"Pond was a significant figure in early mapping and the northern fur trade, and bridged a very important period in its history while contributing to his contemporaries' understandings of northwestern North America. Freshwater Passages draws together a wide range of sources and information to present a fresh, multidimensional portrait of Pond that greatly enhances our understanding of this complex and rather mysterious personality." - Jennifer S. H. Brown, professor of history emeritus at the University of Winnipeg and co-editor of A. Irving Hallowell's, Contributions to Ojibwe Studies: Essays, 1934-1972 "As an American engaged in the Canadian fur trade, Peter Pond contributed to the development and expansion of fur trade commerce among the native people of the Great Lakes region and the Canadian Northwest. There is nothing of its depth and breadth available and especially brings to life the earliest days of the North West Company." - Theresa Schenck, associate professor of life sciences communications and American Indian studies and folklore at the University of Wisconsin-Madison and editor of The Ojibwe Journals of Edmund F. Ely, 1833-1849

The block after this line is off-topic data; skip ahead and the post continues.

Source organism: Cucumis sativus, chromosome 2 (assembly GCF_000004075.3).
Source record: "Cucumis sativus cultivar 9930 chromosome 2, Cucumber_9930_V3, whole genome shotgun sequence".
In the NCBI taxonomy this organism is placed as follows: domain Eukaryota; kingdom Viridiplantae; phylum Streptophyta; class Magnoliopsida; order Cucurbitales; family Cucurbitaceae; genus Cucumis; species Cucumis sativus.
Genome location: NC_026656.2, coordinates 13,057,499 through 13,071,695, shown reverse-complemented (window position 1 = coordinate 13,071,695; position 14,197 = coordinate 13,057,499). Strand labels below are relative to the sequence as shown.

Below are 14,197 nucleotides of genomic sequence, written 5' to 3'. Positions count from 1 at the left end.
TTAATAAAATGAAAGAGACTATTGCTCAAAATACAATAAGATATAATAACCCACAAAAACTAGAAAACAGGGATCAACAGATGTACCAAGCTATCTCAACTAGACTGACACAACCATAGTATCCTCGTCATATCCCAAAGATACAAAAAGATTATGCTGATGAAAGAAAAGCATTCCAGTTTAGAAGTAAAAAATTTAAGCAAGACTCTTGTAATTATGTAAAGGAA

Peter Pond, a fur trader, explorer, and amateur mapmaker, spent his life ranging much farther afield than Milford, Connecticut, where he was born and died (1740–1807). He traded around the Great Lakes, on the Mississippi and the Minnesota Rivers, and in the Canadian Northwest and is also well known as a partner in Montreal’s North West Company and as mentor to Alexander Mackenzie, who journeyed down the Mackenzie River to the Arctic Sea. Knowing eighteenth-century North America on a scale that few others did, Pond drew some of the earliest maps of western Canada.
In this meticulous biography, David Chapin presents Pond’s life as part of a generation of traders who came of age between the Seven Years’ War and the American Revolution. Pond’s encounters with a plethora of distinct Native cultures over the course of his career shaped his life and defined his reputation. Whereas previous studies have caricatured Pond as quarrelsome and explosive, Chapin presents him as an intellectually curious, proud, talented, and ambitious man, living in a world that could often be quite violent. Chapin draws together a wide range of sources and information in presenting a deeper, more multidimensional portrait and understanding of Pond than hitherto has been available.